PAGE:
State banking promotion encourages savings

DANBURY — It’s time to stop splurging and start saving.

Monday marked the start of America Saves Week and the accompanying state initiative Connecticut Saves Week. The week, coordinated by America Saves and the American Savings Educational Council, is designed to encourage and support low- and moderate-income households to save money, reduce debt and build wealth to archive their personal financial goals.

“This week, Connecticut’s residents are encouraged to focus on smart saving and investing habits to help reach important financial goals, such as saving for college or retirement,” said state Department of Banking Commissioner Jorge Perez. “While it is important to remember to keep those habits sharp year-round, Connecticut Saves Week is a great time to evaluate our finances and ensure financial security for ourselves and our families.”

The state will hold financial workshops and activities on smart savings throughout the week. A financial education expo with exhibitor tables and financial programs will take place from 10 a.m. to 1 p.m. on Wednesday at the Legislative Office Building in Hartford.

The closest financial workshop to Danbury will be “Taking Financial Action: Saving Money and Dealing with Debt” from 9 to 11 a.m. on Thursday at the Waterbury Job Center.

There is significant need for the guidance, given the number of people who struggle financially. A 2015 study from the FINRA Investor Education Foundation found 48 percent of state residents do not have emergency funds, 52 percent have not set aside money for their children’s college education and 18 percent spend more than their income.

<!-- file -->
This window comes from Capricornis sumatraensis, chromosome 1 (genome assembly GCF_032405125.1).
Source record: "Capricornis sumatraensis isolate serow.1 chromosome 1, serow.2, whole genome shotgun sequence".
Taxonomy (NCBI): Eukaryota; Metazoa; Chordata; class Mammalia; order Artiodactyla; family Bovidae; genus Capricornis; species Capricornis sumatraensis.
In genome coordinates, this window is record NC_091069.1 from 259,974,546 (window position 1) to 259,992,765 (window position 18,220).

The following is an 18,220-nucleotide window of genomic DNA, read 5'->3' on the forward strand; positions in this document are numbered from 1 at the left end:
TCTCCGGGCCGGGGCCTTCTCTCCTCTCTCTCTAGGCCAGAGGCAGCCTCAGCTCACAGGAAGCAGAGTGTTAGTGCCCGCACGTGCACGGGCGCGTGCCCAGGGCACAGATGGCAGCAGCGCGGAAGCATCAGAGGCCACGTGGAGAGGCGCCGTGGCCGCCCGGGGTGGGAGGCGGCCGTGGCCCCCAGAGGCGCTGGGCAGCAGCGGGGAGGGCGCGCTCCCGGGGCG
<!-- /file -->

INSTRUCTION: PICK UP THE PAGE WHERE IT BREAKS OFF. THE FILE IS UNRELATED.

Marlene Piche, senior vice president and head of branch banking for Danbury-based Union Savings Bank, said America Saves Week is the ideal time to plan for the future.

“Achieving personal financial goals is top of mind for many of us,” she said. “Having a good savings plan is the foundation to achieving those goals.”

Piche said her bank launched the FutureTrack program in 2016, which creates customized savings plans.

“Our FutureTrack program and will help anyone get started on their financial journey,” she said. “The best time to plan for tomorrow is to start now.”

Piche said it is important to establish a realistic budget that includes paying off debt and starting a savings plan or increasing a current savings plan. When paying off debt, she said, start with those that have the largest interest rates. Also, Piche said, look for opportunities to consolidate debt.

She said Union Savings Bank personnel can help look for ways to manage and reduce debt.

Those new to saving should start by establishing an emergency fund so going into debt is not necessary to meet short-term emergency needs. Employers should take full advantage of employer-sponsored retirement programs, such a 401(k), she added.

“Finally, map your future personal financial goals and save for the things you want in life, such as buying a home, paying for college tuition, planning a wedding or anything else important to you,” Piche said.

According to the 2016 America Saves Week survey, 55 percent of people with a savings plan that has specific goals reported positive savings progress. Only 23 percent without a specific plan reported success.

Danbury-based financial advisor Robert Reby said people should save 15 percent of one’s income for the future before any other financial consideration. He said since the recession ended, people have been paying down debt at a greater pace.

“People have paid down a lot of debt over the last six years and that, in itself, is a form of saving,” he said. “The assets-to-debt ratio is as strong as ever as a nation.”

For information about Connecticut Saves Week, visit

Courtesy of New Canaan News

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